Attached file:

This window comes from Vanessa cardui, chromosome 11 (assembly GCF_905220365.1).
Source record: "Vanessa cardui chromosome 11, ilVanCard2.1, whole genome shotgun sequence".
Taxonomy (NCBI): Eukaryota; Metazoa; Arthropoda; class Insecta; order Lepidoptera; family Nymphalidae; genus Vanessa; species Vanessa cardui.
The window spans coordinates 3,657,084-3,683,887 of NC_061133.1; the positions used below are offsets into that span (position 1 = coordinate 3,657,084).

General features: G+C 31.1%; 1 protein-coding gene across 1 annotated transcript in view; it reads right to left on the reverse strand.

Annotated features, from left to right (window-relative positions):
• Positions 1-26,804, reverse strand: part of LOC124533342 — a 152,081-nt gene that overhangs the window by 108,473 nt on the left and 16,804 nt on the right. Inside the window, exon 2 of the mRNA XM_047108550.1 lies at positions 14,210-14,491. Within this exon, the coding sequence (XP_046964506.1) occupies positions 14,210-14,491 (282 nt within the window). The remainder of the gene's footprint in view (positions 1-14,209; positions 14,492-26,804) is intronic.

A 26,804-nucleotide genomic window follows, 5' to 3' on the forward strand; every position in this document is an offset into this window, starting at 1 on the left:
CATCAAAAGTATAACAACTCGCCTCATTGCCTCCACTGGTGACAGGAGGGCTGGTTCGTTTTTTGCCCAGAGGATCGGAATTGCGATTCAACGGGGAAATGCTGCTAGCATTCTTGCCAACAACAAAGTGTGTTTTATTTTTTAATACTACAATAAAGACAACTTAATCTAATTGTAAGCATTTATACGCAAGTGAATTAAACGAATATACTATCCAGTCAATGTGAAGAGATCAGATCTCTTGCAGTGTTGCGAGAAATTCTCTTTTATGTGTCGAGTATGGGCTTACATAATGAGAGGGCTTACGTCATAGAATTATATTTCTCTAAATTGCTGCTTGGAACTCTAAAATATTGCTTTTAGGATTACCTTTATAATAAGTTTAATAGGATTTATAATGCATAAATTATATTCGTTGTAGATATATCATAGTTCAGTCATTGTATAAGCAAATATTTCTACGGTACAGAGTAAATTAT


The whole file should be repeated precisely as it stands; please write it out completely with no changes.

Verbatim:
This window comes from Vanessa cardui, chromosome 11 (assembly GCF_905220365.1).
Source record: "Vanessa cardui chromosome 11, ilVanCard2.1, whole genome shotgun sequence".
Taxonomy (NCBI): Eukaryota; Metazoa; Arthropoda; class Insecta; order Lepidoptera; family Nymphalidae; genus Vanessa; species Vanessa cardui.
The window spans coordinates 3,657,084-3,683,887 of NC_061133.1; the positions used below are offsets into that span (position 1 = coordinate 3,657,084).

General features: G+C 31.1%; 1 protein-coding gene across 1 annotated transcript in view; it reads right to left on the reverse strand.

Annotated features, from left to right (window-relative positions):
• Positions 1-26,804, reverse strand: part of LOC124533342 — a 152,081-nt gene that overhangs the window by 108,473 nt on the left and 16,804 nt on the right. Inside the window, exon 2 of the mRNA XM_047108550.1 lies at positions 14,210-14,491. Within this exon, the coding sequence (XP_046964506.1) occupies positions 14,210-14,491 (282 nt within the window). The remainder of the gene's footprint in view (positions 1-14,209; positions 14,492-26,804) is intronic.

A 26,804-nucleotide genomic window follows, 5' to 3' on the forward strand; every position in this document is an offset into this window, starting at 1 on the left:
CATCAAAAGTATAACAACTCGCCTCATTGCCTCCACTGGTGACAGGAGGGCTGGTTCGTTTTTTGCCCAGAGGATCGGAATTGCGATTCAACGGGGAAATGCTGCTAGCATTCTTGCCAACAACAAAGTGTGTTTTATTTTTTAATACTACAATAAAGACAACTTAATCTAATTGTAAGCATTTATACGCAAGTGAATTAAACGAATATACTATCCAGTCAATGTGAAGAGATCAGATCTCTTGCAGTGTTGCGAGAAATTCTCTTTTATGTGTCGAGTATGGGCTTACATAATGAGAGGGCTTACGTCATAGAATTATATTTCTCTAAATTGCTGCTTGGAACTCTAAAATATTGCTTTTAGGATTACCTTTATAATAAGTTTAATAGGATTTATAATGCATAAATTATATTCGTTGTAGATATATCATAGTTCAGTCATTGTATAAGCAAATATTTCTACGGTACAGAGTAAATTAT